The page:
Luke’s story does not end with the resurrection. In fact, the story is just beginning. Many of Jesus’ enigmatic sayings and doings in Luke are hard to understand without the witness of how the apostles lived them out in Luke’s volume 2: The Acts of the Apostles.
The resurrection sparks a new hope, a new faith, and a new community. It turns disciples who are fearfully huddled and hiding in fear for their lives in the upper room, into apostles who take their faith on the road, out to the world, eventually giving their own lives for what they believe to be true about Jesus and the world.
In Acts 1:8 Jesus gives his followers a mandate: You will be my witnesses in Jerusalem, Judea, Samaria, and to the ends of the earth. The story of Acts is just that. It begins in Jerusalem and moves outward to Judea and Samaria, and then the ends of the earth. “But wait!” he tells them, “until you are clothed with the power of the Holy Spirit.” Nothing is done apart from the power and presence of the Holy Spirit. In Acts 2, we have the coming of the Holy Spirit that Jesus promised. The Good News explodes on the earth in a multilingual way. In Acts 3, Peter continues the healing ministry of Jesus and preaches in the Temple. In Acts 4, Peter and John stand before the high priest and the council.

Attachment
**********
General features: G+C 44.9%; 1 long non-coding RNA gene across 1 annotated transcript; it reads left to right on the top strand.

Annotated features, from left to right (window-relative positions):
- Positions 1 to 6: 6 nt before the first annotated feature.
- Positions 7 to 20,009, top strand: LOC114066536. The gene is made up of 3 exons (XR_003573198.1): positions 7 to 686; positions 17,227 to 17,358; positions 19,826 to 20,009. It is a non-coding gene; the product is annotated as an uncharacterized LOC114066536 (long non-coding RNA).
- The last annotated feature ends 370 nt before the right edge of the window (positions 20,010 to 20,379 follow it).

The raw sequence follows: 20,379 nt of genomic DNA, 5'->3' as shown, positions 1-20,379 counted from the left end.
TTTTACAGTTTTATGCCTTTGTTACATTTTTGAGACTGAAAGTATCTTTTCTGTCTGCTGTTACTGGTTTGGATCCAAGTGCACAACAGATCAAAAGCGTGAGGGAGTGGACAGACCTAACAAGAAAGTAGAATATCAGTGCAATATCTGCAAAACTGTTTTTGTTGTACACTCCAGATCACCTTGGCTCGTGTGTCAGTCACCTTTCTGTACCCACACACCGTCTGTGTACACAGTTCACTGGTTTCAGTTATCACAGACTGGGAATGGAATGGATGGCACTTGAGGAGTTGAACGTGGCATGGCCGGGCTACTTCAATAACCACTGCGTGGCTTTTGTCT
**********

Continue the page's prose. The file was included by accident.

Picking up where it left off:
Let us look ahead for just a moment. In Acts 6, we appoint the seven. In Acts 7, one of those seven, Stephen, preaches and becomes the first martyr. Preaching can get you killed. They didn’t crucify Jesus for nothing. In Acts 8, Philip preaches in Samaria and bumps into the Ethiopian eunuch on the desert road to the Gaza strip. Faith spreads to the much maligned Samaritans and even to an ostracized sexual minority. In Acts 9, we have Saul’s conversion. This is where we will pick up next Sunday. Then we will read further in chapter 9 about the resuscitation of Tabitha in Joppa on April 17.
By Easter 5, April 24, we are in Acts 11, watching the mission-minded Peter explain to the stodgy Jerusalem church council of Jewish Christians why he ate non-kosher food, an abomination in Scripture, with uncircumcised men. Peter gets in trouble for doing the same thing Jesus did (Luke 15:1-3), eating with outcasts and outsiders. Finally, on Easter 6, May 1, we jump right over Paul’s first missionary journey (Acts 13-15) and into Paul’s second missionary journey, which takes an unexpected turn into Europe, due to a dream that Paul had.